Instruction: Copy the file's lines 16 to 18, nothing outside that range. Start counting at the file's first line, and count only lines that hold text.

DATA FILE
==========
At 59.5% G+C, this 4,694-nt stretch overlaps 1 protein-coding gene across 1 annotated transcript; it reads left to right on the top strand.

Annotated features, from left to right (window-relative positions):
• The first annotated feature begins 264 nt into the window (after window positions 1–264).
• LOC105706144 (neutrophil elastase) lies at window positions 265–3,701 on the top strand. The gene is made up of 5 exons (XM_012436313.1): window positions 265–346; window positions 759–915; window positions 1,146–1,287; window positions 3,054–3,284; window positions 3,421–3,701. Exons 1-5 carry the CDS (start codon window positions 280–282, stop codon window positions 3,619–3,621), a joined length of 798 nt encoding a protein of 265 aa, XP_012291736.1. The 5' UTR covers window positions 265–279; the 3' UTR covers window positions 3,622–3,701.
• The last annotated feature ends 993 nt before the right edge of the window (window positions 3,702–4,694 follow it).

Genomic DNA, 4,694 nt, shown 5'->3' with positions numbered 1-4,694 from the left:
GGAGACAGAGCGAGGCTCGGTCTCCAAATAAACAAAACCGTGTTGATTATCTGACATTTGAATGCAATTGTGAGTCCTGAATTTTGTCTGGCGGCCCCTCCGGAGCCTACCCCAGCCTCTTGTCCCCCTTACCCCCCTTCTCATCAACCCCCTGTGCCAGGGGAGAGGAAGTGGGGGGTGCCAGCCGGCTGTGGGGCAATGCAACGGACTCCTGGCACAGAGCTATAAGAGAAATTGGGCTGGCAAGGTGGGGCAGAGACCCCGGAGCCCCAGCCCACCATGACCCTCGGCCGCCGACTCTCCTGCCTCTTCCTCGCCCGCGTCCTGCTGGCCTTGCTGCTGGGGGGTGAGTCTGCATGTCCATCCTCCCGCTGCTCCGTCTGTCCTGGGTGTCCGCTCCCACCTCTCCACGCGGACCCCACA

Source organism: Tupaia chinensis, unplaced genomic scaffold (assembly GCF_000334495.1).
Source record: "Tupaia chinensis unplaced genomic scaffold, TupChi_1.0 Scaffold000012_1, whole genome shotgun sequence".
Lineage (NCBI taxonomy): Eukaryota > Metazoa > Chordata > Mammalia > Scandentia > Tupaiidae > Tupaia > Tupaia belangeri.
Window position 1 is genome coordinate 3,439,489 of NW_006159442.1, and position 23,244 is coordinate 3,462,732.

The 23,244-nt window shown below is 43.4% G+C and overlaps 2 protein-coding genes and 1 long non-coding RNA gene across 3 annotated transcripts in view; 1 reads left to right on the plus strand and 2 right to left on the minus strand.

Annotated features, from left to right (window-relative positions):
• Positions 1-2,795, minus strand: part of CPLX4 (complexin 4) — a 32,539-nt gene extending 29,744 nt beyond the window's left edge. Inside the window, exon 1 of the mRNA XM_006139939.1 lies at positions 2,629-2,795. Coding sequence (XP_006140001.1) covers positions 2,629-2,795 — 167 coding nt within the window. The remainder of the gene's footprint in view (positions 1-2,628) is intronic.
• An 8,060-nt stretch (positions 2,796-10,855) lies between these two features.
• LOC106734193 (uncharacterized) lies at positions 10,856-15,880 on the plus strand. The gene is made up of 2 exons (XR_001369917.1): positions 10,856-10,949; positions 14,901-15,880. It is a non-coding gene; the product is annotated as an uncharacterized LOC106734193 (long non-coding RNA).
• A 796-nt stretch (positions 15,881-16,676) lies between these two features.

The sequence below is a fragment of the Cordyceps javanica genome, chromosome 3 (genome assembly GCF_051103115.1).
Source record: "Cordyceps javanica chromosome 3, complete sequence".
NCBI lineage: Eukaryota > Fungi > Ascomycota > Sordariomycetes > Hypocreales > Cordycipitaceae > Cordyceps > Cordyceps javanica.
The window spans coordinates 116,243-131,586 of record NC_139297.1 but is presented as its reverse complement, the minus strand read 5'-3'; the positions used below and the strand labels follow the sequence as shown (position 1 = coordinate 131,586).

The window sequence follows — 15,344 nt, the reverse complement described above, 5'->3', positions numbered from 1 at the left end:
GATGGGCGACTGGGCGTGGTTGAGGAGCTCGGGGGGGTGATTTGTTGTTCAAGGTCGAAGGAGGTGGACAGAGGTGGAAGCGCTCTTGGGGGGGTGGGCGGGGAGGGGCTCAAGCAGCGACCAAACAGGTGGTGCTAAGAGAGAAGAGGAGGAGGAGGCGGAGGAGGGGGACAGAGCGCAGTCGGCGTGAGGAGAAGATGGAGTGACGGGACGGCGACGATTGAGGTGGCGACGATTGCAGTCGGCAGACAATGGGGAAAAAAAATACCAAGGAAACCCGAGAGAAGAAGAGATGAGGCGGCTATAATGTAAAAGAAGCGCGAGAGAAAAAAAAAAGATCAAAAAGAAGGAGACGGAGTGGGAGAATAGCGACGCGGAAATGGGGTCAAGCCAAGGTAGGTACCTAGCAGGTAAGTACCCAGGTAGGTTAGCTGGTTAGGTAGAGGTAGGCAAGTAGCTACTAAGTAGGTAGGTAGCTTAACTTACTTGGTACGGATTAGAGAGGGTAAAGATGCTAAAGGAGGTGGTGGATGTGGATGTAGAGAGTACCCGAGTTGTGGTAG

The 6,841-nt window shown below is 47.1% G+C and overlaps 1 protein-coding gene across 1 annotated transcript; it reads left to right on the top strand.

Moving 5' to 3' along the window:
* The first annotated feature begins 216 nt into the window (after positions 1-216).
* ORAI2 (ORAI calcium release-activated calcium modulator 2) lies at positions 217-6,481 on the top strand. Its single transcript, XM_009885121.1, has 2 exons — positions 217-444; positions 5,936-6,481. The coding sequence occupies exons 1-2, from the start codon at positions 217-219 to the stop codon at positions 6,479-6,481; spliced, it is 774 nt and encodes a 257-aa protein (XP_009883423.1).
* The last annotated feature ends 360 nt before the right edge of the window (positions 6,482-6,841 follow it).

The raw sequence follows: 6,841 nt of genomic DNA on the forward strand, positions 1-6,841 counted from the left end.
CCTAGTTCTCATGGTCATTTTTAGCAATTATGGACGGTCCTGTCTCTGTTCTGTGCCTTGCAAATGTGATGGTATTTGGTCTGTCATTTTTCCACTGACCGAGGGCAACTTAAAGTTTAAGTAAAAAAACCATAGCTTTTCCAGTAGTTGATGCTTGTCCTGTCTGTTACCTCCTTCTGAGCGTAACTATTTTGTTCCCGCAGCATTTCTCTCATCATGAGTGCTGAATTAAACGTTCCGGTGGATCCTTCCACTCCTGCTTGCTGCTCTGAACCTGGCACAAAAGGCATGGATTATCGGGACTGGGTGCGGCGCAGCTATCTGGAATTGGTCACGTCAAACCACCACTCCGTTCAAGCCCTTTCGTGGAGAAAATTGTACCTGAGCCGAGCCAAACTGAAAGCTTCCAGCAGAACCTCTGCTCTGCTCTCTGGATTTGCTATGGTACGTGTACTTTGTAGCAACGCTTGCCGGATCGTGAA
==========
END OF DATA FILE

• LOC106734193 (uncharacterized) lies at positions 10,856-15,880 on the plus strand. The gene is made up of 2 exons (XR_001369917.1): positions 10,856-10,949; positions 14,901-15,880. It is a non-coding gene; the product is annotated as an uncharacterized LOC106734193 (long non-coding RNA).
• A 796-nt stretch (positions 15,881-16,676) lies between these two features.

The sequence below is a fragment of the Cordyceps javanica genome, chromosome 3 (genome assembly GCF_051103115.1).